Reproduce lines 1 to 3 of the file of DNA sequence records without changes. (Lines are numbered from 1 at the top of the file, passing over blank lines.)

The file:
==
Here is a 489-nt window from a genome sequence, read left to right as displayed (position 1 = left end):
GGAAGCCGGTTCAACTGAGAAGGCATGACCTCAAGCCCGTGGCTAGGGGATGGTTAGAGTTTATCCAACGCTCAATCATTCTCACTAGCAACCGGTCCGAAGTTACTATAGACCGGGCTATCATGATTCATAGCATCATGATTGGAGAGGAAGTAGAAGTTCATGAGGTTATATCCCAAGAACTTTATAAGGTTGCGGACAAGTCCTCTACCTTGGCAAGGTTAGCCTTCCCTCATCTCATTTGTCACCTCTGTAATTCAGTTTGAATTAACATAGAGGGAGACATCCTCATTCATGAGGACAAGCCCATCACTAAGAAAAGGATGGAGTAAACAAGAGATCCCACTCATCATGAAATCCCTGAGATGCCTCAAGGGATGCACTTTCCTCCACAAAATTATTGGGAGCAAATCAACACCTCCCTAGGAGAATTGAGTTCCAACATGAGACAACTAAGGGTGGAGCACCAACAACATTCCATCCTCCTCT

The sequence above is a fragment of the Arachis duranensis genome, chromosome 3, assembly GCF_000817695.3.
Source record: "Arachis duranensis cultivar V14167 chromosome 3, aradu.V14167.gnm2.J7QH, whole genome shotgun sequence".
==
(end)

Here is a 489-nt window from a genome sequence, read left to right as displayed (position 1 = left end):
GGAAGCCGGTTCAACTGAGAAGGCATGACCTCAAGCCCGTGGCTAGGGGATGGTTAGAGTTTATCCAACGCTCAATCATTCTCACTAGCAACCGGTCCGAAGTTACTATAGACCGGGCTATCATGATTCATAGCATCATGATTGGAGAGGAAGTAGAAGTTCATGAGGTTATATCCCAAGAACTTTATAAGGTTGCGGACAAGTCCTCTACCTTGGCAAGGTTAGCCTTCCCTCATCTCATTTGTCACCTCTGTAATTCAGTTTGAATTAACATAGAGGGAGACATCCTCATTCATGAGGACAAGCCCATCACTAAGAAAAGGATGGAGTAAACAAGAGATCCCACTCATCATGAAATCCCTGAGATGCCTCAAGGGATGCACTTTCCTCCACAAAATTATTGGGAGCAAATCAACACCTCCCTAGGAGAATTGAGTTCCAACATGAGACAACTAAGGGTGGAGCACCAACAACATTCCATCCTCCTCT

The sequence above is a fragment of the Arachis duranensis genome, chromosome 3, assembly GCF_000817695.3.